Gripen E for the first time in the Czech Republic
The most modern E version of the Gripen fighter jet from the Swedish manufacturer Saab, which will be presented at the NATO Days this weekend, landed today at Ostrava airport. The Gripen E is designed and built to defeat any adversary. It has been developed for a forward-thinking air force – bringing the latest technology, systems, sensors, weapons and landing gear to ensure combat superiority and deliver air superiority in even the most challenging combat environments. Gripen E is the most advanced fighter aircraft Saab has to offer. It is an aircraft that, as with previous versions, reflects Sweden's experience as a country that must have its aircraft available at all times because of its close proximity to potential threats.
"This is a multi-role fighter aircraft with high combat availability that is low maintenance, low operating costs and low on ground infrastructure. For example, it can land where other fighter aircraft cannot and operate from locations away from the home base if needed for any reason, such as roads, where it can land safely and refuel and reload weapons within 15 minutes and take off again for another mission," says Richard Smith, deputy director of Gripen sales at Saab.
Both the Gripen C/D, currently operated by the Czech Air Force, and the Gripen E were built to be very easy to operate and have high combat availability. Gripen fighters are not as maintenance intensive as other platforms and the life cycle costs are significantly lower. Similarly, the cost per flight hour is estimated to be up to 7 times lower than other aircraft offered to the Czech Republic.
The new AESA radar, passive infrared search and track system (IRST), highly advanced electronic warfare systems with spherical coverage and communications make the Gripen E a fighter packed with the latest technology. The Gripen E is able to evade detection by radar systems by suppressing enemy radar detection capabilities. Sophisticated electronic warfare systems, similar to an electronic shield, allow the Gripen E to disrupt the aircraft's ability to effectively locate. This feature can be used either to destroy enemy targets or to reduce the enemy's ability to act. In other words, the Gripen E does not even need maintenance-intensive and therefore expensive stealth technology.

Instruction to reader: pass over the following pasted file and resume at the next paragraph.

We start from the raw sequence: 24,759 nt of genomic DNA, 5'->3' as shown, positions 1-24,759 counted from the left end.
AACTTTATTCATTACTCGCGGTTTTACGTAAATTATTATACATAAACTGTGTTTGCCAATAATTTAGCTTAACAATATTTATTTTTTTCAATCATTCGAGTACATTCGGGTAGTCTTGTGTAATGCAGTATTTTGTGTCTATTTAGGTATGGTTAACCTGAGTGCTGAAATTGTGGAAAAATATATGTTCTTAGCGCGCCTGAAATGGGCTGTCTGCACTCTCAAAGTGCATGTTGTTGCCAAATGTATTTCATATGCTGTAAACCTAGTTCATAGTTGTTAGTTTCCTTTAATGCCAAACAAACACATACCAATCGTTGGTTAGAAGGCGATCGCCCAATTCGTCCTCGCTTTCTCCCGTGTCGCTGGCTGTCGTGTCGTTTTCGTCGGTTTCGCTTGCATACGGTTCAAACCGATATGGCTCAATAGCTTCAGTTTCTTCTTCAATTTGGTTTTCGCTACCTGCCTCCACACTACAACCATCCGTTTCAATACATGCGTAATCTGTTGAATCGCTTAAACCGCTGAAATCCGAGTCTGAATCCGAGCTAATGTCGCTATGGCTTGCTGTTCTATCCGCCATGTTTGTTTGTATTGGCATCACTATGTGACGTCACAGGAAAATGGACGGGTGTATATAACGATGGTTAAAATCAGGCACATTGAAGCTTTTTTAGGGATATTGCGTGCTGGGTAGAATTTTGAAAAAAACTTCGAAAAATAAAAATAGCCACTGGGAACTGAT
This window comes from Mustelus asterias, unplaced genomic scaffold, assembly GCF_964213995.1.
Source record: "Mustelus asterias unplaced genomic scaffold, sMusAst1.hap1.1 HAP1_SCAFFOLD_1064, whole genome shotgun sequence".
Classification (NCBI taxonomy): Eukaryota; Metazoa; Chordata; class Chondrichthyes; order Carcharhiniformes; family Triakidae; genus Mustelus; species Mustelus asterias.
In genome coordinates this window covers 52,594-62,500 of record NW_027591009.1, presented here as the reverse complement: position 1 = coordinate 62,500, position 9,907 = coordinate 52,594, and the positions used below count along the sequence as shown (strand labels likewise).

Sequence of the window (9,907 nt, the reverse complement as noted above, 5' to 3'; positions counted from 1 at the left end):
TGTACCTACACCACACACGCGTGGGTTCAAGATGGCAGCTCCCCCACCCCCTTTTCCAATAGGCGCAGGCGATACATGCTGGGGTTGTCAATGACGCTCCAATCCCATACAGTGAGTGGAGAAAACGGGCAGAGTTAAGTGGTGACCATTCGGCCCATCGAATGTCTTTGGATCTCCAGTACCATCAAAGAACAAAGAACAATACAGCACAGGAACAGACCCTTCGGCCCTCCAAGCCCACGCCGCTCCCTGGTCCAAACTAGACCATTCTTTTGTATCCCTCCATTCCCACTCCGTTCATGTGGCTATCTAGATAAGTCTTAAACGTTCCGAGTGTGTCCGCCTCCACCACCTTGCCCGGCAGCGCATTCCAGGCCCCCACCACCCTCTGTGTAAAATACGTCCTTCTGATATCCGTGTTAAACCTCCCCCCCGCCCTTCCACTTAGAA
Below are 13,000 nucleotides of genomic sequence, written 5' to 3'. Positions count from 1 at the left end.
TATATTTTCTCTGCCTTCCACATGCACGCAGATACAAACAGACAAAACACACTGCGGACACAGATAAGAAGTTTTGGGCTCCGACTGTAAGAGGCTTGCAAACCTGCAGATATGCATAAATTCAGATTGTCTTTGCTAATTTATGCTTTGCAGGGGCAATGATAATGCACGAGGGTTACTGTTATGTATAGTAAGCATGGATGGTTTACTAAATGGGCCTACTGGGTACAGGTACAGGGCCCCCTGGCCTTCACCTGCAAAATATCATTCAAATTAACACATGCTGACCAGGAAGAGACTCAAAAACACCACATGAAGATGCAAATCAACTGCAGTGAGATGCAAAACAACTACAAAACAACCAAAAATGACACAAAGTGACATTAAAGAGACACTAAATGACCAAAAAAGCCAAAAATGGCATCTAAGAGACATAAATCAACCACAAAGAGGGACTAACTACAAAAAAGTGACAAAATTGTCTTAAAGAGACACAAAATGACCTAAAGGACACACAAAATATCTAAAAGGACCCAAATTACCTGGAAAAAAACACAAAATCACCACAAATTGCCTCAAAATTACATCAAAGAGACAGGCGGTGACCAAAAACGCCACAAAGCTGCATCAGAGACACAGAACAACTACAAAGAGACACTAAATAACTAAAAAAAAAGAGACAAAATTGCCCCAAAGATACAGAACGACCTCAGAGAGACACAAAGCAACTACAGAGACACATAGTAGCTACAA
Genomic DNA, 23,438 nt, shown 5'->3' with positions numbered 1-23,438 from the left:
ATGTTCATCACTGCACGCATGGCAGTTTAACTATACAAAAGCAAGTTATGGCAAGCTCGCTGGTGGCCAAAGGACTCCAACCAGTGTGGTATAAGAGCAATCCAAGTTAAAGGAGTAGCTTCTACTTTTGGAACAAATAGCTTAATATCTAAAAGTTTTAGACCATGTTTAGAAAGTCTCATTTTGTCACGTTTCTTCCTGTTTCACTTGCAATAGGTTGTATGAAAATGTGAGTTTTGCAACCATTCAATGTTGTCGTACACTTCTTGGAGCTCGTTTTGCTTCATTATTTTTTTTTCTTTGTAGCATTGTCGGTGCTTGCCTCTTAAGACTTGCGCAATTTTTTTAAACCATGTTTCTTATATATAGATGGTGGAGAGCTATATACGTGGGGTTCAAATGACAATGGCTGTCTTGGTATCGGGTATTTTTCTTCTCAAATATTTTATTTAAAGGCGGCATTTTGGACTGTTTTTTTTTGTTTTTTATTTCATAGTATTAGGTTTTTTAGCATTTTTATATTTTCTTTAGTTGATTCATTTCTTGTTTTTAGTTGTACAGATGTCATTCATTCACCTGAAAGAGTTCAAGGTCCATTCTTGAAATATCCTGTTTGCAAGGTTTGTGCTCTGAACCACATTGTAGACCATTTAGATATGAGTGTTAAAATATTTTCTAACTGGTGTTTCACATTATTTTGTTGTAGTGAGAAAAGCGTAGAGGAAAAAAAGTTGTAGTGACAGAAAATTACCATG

With Gripen E it is also very easy to react to constantly accelerating technological developments. The Gripen E's unique avionics architecture allows software updates to be made within hours, giving the user a constantly upgraded machine. With this approach, Gripen E completely overcomes the previous system of different generations of aircraft.
"The Air Force operating Gripen E can thus have the most up-to-date version of the machine available at all times without the need for long downtimes as in the case of extensive upgrades. It also allows us to achieve high levels of combat readiness," says Smith.
The Gripen E is powered by the powerful and highly reliable GE F414G engine, which gives the aircraft a long range. A significant advantage is the ability to carry an impressive weapons payload thanks to its ten hangers. The operator can equip the Gripen E with weapon systems from a wide range of global suppliers, rather than being reliant on purchases from the aircraft's country of origin. "This gives Gripen customers a great deal of flexibility when purchasing weapon systems, both economically and geopolitically," Smith concludes.
In 2027, when the Czech Republic's current Gripen contract expires, there is still a substantial portion of the Gripen C/D platforms' service life remaining, so the upgrade potential is still very strong – including new sensors and weapons. The Gripen C/D will continue to be a highly capable fighter aircraft meeting all the requirements of the Czech Air Force until at least 2040. The new generation of Gripen E could then be seamlessly introduced into the Czech Air Force's armament without major additional infrastructure costs and easily meet all the needs of the Czech Air Force until 2070.